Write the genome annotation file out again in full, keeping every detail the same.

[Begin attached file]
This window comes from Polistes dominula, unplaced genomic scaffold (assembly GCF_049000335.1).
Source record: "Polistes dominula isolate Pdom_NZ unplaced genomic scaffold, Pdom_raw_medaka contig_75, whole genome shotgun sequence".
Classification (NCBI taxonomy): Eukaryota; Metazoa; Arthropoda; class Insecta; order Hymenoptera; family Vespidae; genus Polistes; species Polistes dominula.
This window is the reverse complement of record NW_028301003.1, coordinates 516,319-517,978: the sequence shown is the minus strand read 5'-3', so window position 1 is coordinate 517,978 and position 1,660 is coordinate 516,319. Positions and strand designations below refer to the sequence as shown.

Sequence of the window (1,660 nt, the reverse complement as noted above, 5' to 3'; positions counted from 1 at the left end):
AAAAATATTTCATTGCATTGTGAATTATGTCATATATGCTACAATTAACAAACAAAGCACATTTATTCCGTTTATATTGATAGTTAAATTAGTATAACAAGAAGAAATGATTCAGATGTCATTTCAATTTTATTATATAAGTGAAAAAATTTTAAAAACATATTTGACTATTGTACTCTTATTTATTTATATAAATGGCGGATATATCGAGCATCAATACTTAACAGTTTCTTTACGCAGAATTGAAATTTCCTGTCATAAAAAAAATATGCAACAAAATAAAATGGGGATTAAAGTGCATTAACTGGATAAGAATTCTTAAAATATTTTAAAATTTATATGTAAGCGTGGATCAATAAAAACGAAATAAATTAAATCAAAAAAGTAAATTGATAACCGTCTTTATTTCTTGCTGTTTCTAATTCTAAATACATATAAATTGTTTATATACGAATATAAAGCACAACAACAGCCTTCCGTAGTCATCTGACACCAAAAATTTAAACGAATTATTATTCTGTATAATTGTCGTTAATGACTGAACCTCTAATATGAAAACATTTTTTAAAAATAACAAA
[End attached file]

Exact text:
This window comes from Polistes dominula, unplaced genomic scaffold (assembly GCF_049000335.1).
Source record: "Polistes dominula isolate Pdom_NZ unplaced genomic scaffold, Pdom_raw_medaka contig_75, whole genome shotgun sequence".
Classification (NCBI taxonomy): Eukaryota; Metazoa; Arthropoda; class Insecta; order Hymenoptera; family Vespidae; genus Polistes; species Polistes dominula.
This window is the reverse complement of record NW_028301003.1, coordinates 516,319-517,978: the sequence shown is the minus strand read 5'-3', so window position 1 is coordinate 517,978 and position 1,660 is coordinate 516,319. Positions and strand designations below refer to the sequence as shown.

Sequence of the window (1,660 nt, the reverse complement as noted above, 5' to 3'; positions counted from 1 at the left end):
AAAAATATTTCATTGCATTGTGAATTATGTCATATATGCTACAATTAACAAACAAAGCACATTTATTCCGTTTATATTGATAGTTAAATTAGTATAACAAGAAGAAATGATTCAGATGTCATTTCAATTTTATTATATAAGTGAAAAAATTTTAAAAACATATTTGACTATTGTACTCTTATTTATTTATATAAATGGCGGATATATCGAGCATCAATACTTAACAGTTTCTTTACGCAGAATTGAAATTTCCTGTCATAAAAAAAATATGCAACAAAATAAAATGGGGATTAAAGTGCATTAACTGGATAAGAATTCTTAAAATATTTTAAAATTTATATGTAAGCGTGGATCAATAAAAACGAAATAAATTAAATCAAAAAAGTAAATTGATAACCGTCTTTATTTCTTGCTGTTTCTAATTCTAAATACATATAAATTGTTTATATACGAATATAAAGCACAACAACAGCCTTCCGTAGTCATCTGACACCAAAAATTTAAACGAATTATTATTCTGTATAATTGTCGTTAATGACTGAACCTCTAATATGAAAACATTTTTTAAAAATAACAAA